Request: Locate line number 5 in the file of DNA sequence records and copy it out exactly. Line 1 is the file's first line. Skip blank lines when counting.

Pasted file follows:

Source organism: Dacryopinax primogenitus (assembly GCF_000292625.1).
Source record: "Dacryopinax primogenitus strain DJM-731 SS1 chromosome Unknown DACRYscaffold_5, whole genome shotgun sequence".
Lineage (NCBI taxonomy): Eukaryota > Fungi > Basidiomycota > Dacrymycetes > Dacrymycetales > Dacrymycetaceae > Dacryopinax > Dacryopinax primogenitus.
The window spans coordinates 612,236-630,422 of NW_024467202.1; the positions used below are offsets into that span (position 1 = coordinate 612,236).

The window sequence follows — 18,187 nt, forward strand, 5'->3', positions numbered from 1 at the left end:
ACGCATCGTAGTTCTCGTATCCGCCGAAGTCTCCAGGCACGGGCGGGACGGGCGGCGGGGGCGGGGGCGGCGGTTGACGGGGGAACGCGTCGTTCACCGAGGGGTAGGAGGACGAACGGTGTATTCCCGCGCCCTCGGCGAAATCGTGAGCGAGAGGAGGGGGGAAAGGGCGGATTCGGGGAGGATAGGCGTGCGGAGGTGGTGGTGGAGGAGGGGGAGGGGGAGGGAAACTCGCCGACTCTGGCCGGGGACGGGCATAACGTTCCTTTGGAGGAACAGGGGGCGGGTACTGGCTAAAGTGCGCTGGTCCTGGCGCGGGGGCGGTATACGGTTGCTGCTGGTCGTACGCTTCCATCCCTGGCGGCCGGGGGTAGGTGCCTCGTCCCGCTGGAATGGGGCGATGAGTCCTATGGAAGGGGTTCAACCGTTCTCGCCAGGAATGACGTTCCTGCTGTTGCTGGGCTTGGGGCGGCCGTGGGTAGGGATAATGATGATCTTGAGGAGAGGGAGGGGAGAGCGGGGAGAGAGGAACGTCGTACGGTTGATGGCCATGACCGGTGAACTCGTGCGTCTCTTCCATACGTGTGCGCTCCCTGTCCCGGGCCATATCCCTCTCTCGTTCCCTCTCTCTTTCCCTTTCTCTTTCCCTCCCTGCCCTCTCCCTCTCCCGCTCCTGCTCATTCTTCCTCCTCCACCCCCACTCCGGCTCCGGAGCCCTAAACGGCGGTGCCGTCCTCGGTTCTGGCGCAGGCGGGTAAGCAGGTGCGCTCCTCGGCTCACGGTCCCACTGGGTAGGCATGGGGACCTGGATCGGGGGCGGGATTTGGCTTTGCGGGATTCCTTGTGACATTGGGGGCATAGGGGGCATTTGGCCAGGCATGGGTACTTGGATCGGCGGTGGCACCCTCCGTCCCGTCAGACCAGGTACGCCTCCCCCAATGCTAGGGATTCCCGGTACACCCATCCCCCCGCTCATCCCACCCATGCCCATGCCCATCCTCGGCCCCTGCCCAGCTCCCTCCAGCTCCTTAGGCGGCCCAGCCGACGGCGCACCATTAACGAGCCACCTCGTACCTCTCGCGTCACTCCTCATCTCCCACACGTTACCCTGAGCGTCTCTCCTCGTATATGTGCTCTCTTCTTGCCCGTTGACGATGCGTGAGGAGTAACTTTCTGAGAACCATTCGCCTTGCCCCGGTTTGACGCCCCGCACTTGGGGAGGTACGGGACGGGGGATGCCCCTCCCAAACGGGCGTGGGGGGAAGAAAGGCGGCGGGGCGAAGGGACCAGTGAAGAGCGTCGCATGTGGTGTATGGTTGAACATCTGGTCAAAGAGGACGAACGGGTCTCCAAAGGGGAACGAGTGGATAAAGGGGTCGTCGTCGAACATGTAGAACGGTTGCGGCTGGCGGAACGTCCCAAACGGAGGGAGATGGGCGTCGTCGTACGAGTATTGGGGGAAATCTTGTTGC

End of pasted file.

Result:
The window sequence follows — 18,187 nt, forward strand, 5'->3', positions numbered from 1 at the left end: